The Pure Cure: 8 New Ways to Detox
Lisa found this fail in Marie Claire magazine (also linked on MSN.com). The woo is bursting from the seams in this one. Let’s start with the title and the concept of “detoxing”. Most alternative medicine proponents will define a detox or a cleanse as a process that rids your body of toxins. You will be hard pressed to find anyone willing to tell you what these toxins are, but according to alt-med practitioners they are just bad. This article recommends everything from accupuncture to ayerveda to salt caves, with a long list of issues that these treatments will address. No evidence is provided for any of these treatments. The closest thing to an expert endorsement is a vague quote from a “wellness guru” whose only stated qualifications are that she has worked with Madonna and Uma Thurman. The Fail is strong in this one.
What ‘clinically proven’ means for a beauty product
The National Post ran this excellent story picking apart claims by the manufacturers of Inneov Sun Sensitivity. This product is a supplement that is supposed to “to protect your skin from the sun’s harmful UV rays while leaving you with a nice tan”. The articles author, Frederik Joelving, does a fantastic job breaking down their claims into the facts. He takes us through the scientific process, explaining clinical trials, the placebo effect, proper double blind methodology, and the importance of disclosing potential biases when publishing research. While the article dissects the claims of just one product, it also gives readers a tool kit for evaluating these types of claims for any health and beauty product. This one definitely gets a big “Win” stamp of approval.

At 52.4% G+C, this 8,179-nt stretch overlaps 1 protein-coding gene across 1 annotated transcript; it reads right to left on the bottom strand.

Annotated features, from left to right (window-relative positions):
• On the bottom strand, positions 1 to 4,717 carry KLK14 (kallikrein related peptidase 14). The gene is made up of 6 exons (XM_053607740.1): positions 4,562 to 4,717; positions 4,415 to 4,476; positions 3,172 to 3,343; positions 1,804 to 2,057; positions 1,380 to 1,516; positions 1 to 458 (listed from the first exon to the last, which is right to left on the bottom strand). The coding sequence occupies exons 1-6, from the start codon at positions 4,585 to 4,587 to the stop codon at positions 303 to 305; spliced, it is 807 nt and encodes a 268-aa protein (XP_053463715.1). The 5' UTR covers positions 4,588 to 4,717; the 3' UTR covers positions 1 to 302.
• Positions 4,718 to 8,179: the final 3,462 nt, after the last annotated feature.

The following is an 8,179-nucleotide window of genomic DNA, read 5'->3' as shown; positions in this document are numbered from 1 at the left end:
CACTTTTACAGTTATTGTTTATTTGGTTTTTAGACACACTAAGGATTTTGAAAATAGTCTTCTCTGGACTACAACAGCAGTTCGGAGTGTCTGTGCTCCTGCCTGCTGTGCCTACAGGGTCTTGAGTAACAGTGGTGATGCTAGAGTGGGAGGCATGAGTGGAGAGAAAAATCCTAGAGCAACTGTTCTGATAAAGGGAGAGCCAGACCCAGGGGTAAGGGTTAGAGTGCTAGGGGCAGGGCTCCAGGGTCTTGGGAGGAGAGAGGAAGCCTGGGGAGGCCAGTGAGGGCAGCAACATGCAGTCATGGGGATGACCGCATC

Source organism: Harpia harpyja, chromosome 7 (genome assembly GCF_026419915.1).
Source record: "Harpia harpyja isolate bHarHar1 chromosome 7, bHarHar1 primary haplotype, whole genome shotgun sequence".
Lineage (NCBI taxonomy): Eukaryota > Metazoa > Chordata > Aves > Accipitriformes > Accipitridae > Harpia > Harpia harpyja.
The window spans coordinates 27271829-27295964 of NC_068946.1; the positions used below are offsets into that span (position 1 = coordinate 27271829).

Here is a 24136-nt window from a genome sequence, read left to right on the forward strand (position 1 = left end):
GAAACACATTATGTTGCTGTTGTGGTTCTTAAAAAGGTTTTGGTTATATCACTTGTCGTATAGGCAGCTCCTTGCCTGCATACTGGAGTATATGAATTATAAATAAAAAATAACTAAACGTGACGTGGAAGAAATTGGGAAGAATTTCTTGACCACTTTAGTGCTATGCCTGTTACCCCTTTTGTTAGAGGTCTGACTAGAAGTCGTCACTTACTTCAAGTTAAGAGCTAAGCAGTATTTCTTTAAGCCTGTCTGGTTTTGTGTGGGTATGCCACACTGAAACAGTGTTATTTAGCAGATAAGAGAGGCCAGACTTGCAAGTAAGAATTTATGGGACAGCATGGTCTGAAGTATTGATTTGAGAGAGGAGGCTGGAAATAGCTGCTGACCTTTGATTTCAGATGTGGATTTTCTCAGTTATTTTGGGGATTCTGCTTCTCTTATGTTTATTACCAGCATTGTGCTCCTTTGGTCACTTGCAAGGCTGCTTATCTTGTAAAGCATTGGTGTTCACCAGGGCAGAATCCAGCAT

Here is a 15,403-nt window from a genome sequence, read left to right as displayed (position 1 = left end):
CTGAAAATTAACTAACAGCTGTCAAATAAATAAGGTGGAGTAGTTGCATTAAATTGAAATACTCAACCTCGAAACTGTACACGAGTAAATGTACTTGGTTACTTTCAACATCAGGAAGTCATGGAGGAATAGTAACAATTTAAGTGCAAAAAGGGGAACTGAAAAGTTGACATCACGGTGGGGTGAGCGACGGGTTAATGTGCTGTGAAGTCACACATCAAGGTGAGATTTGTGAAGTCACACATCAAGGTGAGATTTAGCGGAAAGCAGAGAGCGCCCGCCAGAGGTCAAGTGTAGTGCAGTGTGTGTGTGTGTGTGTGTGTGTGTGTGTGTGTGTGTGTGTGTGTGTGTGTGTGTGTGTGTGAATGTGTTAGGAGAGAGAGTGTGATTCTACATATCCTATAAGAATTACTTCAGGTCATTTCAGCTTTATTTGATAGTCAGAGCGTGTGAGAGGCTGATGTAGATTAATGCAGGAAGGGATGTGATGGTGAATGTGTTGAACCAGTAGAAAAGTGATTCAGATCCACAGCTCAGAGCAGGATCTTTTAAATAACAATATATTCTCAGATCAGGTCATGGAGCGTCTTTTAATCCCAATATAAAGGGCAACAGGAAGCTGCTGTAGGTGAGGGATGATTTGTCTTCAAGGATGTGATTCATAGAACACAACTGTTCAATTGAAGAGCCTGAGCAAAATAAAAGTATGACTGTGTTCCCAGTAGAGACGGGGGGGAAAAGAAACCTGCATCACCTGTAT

I’m a normal person’: mother celebrates controversial MS treatment
Yet another story on a new controversial treatment for MS, that has not yet been approved in Canada. This story centers around a mother who went to Poland for the treatment. She was happy she sought the treatment, and is feeling better. She is part of a petition seeking to have clinical trials run in Canada. So what’s wrong with running a story on one person’s experience? It’s about context. Running a story like this, without explaining the placebo effect or the limitations of anecdotal evidence is irresponsible. Multiple sclerosis is a terrible disease. Early stories of this treatment seem hopeful, but it’s important not to skip any steps in evaluating it.
That’s all I’ve got for this week. I’d have more links, but it’s up to you to send them! Seriously. If I don’t get links I cry. It’s not pretty. You don’t want to see that, do you? Send the love to links [at] skepticnorth [dot] com